When Andrew Carnegie donated his second $10 million to the institution, he made an additional $30,000 appropriation for Mount Wilson in support of Hale’s work.

Through Carnegie Science's sustained support of Mount Wilson Observatory and of Hale’s ever-expanding dreams of seeing further and with greater clarity, he designed and built the 60-inch telescope, which saw first light in 1908; and the 100-inch Hooker telescope, which saw first light in 1917; and the 200-inch telescope at Palomar Observatory, which saw first light in 1949, after his death, and was jointly operated by Carnegie and Caltech until 1980.

It is from Mount Wilson’s 60-inch that Harlow Shapley mapped the Milky Way’s globular cluster systems and found both its center and our Solar System’s position relative to it. Using the 100-inch telescope, legendary astronomer Edwin Hubble demonstrated the existence of the universe beyond our own Milky Way galaxy—a century ago last October—and went on to show that it was expanding. Later, in the darkness afforded by WWII blackouts in the Los Angeles area, Walter Baade made the observations that revolutionized our understanding of stellar populations and the life cycles of stars.

Hale’s influence extended beyond Carnegie and Mount Wilson. He injected new life into the National Academy of Sciences that was first established by President Abraham Lincoln at the height of the Civil War. He also played a foundational role in the creation of the American Astronomical Society prior to his arrival at Carnegie.

Hale was also a driving force behind Caltech’s transformation from Throop Polytechnic Institution to the world-class institution it is today. He was also a major force in establishing Pasadena’s reputation as a center of cultural and scientific excellence, encouraging his friend Henry Huntington to establish the Library, Art Museum, and Botanical gardens that bear his name.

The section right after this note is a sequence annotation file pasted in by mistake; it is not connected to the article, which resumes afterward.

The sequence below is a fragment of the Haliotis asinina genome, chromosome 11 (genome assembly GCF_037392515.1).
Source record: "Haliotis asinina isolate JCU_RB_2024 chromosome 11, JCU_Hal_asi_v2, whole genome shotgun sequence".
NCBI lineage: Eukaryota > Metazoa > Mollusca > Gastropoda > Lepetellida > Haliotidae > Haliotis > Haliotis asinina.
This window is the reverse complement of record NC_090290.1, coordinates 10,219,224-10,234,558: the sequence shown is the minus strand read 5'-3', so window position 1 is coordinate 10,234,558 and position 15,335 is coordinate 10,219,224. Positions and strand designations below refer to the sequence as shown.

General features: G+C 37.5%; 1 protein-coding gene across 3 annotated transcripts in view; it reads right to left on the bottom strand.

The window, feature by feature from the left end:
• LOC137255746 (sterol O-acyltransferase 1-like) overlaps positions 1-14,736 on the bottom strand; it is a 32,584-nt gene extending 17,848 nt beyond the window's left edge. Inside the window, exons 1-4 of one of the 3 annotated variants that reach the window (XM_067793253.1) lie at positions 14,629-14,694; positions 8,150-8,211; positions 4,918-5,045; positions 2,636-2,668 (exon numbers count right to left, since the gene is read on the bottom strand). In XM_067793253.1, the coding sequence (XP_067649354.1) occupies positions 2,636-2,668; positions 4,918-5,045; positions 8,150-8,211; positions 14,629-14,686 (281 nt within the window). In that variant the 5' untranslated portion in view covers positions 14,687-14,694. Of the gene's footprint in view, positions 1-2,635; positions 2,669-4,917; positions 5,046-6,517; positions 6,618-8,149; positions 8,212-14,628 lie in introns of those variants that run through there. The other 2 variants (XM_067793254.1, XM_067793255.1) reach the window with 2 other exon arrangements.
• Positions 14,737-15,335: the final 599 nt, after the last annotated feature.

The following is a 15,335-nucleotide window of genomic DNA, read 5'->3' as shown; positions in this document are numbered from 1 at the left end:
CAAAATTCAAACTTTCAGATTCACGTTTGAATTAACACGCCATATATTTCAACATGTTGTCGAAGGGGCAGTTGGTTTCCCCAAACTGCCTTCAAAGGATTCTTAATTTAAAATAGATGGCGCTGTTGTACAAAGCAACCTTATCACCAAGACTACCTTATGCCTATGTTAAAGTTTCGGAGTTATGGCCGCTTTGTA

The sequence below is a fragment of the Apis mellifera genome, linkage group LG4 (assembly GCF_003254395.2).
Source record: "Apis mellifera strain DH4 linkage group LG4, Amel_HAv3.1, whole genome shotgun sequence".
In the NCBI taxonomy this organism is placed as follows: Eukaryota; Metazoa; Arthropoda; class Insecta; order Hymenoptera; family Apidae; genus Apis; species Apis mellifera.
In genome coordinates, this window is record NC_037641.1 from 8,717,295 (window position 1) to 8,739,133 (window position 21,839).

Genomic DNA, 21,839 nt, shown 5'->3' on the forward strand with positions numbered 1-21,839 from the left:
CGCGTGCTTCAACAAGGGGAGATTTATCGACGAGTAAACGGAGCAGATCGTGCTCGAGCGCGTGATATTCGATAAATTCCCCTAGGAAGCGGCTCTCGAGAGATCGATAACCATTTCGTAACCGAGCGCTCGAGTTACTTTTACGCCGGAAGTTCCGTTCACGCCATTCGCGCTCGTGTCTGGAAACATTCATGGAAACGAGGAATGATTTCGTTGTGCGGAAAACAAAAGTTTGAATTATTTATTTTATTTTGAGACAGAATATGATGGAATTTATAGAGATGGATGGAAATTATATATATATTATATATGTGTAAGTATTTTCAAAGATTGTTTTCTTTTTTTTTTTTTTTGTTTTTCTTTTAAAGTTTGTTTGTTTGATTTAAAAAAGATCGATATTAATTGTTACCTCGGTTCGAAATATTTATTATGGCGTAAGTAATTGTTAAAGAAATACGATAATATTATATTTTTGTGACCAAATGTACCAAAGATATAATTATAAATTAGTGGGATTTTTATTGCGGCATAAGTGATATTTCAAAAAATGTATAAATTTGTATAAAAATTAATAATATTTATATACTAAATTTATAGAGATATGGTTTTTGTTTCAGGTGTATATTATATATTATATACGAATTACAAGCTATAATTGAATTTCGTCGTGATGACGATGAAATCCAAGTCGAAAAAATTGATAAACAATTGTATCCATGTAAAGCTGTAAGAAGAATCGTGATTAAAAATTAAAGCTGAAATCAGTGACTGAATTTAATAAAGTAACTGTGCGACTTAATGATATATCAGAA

Hale “exerted a powerful influence in obtaining for the city of Pasadena a magnificent group of coordinated municipal buildings, including a city hall, library, and civic auditorium” through his role as a member of a planning commission, Wright wrote in her biography, Explorer of the Universe.

“It’s almost impossible to imagine what Pasadena and what Carnegie Science would be like without the boundary pushing ideas that Hale laid forth over the course of his career,” said Observatories Director John Mulchaey. “From the new understanding of the Sun that his own work advanced to the groundbreaking science that was accomplished thanks to his tireless efforts at telescope building, to his advocacy for the city as a center of learning and sophistication, Hale’s influence is enormous.”

As light pollution in Los Angeles increasingly hindered scientific observing, Carnegie established Las Campanas Observatory in Chile with a view of the Magellanic Clouds and the center of the Milky Way. It is from this new home that Carnegie’s tradition of building bigger and better telescopes continues with the construction of the Giant Magellan Telescope, which is poised to provide insights into some of humanity's biggest questions and ring in a renaissance of ground-based astronomy.